Howlite



Howlite_2_Front turquoise-howlite-blue-green-8mm-round-beads__40718 howlite.revealed

Contents
About Howlite– History and Introduction
Identifying Howlite
Howlite Origin
Buying Howlite
-Treatments
Howlite Gemological Properties
Howlite – Similar Materials
Howlite – Metaphysical Powers
Howlite Jewelry Ideas
Howlite Care


About Howlite – History and Introduction
Howlite is a borate mineral found in evaporite deposits. Howlite was discovered near Windsor, Nova Scotia in 1868 by Henry How (1828-1879), a Canadian chemist, geologist, and mineralogist. How was alerted to the unknown mineral by miners in a gypsum quarry, who found it to be a nuisance. He called the new mineral silico-boro-calcite; it was given the name howlite by James Dwight Dana shortly thereafter

Identifying Howlite
The most common form of howlite is irregular nodules, sometimes resembling cauliflower. Crystals of howlite are rare, having been found in only a couple localities worldwide. Crystals were first reported from Tick Canyon, California, and later at Iona, Nova Scotia. Crystals reach a maximum size of about 1 cm. The nodules are white with fine grey or black veins in an erratic, often web-like pattern, opaque with a sub-vitreous lustre. The crystals at Iona are colorless, white or brown and are often translucent or transparent.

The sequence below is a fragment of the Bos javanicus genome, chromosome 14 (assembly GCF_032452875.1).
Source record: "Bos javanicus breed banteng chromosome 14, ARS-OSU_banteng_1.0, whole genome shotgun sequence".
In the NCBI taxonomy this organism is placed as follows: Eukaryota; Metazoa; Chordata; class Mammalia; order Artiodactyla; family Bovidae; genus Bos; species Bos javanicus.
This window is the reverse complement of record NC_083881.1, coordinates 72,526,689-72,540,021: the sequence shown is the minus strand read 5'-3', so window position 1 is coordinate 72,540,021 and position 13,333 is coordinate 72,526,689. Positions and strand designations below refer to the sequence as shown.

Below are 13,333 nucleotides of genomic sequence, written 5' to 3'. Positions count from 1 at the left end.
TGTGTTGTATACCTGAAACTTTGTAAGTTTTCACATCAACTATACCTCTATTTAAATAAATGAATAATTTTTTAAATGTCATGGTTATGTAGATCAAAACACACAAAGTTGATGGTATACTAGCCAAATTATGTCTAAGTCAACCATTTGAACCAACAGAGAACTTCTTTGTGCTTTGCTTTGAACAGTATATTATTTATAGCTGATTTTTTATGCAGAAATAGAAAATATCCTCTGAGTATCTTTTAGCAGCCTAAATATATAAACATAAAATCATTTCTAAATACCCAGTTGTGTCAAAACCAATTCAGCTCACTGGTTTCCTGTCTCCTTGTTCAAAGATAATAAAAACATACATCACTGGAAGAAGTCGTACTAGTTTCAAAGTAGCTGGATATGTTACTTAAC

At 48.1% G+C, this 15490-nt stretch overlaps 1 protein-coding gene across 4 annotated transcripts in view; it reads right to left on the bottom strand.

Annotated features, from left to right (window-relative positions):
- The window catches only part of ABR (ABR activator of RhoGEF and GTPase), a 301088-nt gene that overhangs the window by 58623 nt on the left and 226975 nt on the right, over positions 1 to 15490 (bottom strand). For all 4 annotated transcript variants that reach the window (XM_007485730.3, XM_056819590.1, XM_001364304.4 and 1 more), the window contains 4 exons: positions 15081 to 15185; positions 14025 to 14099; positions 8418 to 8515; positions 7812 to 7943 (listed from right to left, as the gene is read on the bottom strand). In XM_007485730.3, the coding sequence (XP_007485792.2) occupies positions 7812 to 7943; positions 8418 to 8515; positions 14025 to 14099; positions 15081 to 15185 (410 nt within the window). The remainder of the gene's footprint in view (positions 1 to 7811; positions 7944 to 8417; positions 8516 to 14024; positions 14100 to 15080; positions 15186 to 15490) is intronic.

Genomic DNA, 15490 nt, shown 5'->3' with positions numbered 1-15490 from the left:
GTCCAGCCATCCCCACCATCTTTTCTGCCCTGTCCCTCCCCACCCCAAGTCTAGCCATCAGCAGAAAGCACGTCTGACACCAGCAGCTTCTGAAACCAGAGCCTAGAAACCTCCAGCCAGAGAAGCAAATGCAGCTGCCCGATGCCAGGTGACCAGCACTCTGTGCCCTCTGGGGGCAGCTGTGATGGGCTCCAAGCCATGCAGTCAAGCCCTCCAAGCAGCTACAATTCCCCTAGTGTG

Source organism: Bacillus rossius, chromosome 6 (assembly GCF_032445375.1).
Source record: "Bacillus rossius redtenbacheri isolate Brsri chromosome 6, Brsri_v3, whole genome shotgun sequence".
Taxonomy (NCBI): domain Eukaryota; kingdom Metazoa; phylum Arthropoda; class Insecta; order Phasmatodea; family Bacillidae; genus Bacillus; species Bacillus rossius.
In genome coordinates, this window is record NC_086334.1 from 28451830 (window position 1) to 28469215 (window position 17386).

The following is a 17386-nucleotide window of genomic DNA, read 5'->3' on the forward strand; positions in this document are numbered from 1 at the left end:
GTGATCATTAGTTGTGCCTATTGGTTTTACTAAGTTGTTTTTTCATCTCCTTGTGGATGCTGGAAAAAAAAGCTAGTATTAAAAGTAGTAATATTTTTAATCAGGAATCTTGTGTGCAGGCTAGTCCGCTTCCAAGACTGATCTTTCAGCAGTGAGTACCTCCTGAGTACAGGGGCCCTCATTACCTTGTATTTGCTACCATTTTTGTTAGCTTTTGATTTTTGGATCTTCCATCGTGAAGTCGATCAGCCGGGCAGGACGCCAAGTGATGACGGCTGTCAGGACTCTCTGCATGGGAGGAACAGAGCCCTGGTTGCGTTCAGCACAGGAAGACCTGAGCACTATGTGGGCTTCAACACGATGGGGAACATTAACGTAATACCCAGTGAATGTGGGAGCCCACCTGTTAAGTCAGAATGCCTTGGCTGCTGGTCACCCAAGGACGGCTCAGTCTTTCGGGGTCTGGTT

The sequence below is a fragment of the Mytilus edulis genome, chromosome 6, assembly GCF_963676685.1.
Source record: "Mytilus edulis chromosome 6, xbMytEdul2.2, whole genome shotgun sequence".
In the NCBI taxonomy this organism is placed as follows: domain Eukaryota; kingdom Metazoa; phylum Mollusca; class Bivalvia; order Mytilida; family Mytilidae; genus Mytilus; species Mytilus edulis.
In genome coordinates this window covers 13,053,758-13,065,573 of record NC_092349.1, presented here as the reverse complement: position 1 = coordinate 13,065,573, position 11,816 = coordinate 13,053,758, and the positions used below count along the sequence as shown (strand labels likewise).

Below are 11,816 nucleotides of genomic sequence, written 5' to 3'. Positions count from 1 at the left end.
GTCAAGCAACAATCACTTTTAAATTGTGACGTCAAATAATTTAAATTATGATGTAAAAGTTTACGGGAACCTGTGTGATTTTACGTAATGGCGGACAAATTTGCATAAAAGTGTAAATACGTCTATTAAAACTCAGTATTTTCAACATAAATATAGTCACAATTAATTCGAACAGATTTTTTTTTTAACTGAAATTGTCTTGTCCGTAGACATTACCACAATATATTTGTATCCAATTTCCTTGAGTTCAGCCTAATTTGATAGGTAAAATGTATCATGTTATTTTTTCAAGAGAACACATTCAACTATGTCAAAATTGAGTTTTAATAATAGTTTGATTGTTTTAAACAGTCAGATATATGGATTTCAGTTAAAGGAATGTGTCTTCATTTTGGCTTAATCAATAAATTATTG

Its structure is monoclinic with a Mohs hardness of 3.5 and lacks regular cleavage. Crystals are prismatic and flattened on {100}. The crystals from Tick Canyon are elongated along the 010 axis, while those from Iona are elongated along the 001 axis.

Howlite Origin
Howlite occurs at many evaporation deposits in southern California as huge nodules. Notable areas include Tick Canyon (near Saugus), Lang, Los Angeles Co.; Dagget, San Bernardino Co.; Death Valley, Inyo Co; and Boron, in the Kramer District, San Bernardino Co. It also occurs in Nova Scotia, Canada, in Bras D’Or Lake off Cape Breton Island; and near Windsor, Hants Co. Both these localites are known for their tiny tabular crystals on large nodules, and they are the only occurrences to date where visually crystallized examples of this mineral occur.

Other localities are the Muddy Mountains, Clark Co., Nevada; and the Bigadic Mine, Marmara Region, Turkey. – See more at: http://www.minerals.net/mineral/howlite.aspx#sthash.xmIVD4b0.dpuf

Buying Howlite
Info Here

-Treatments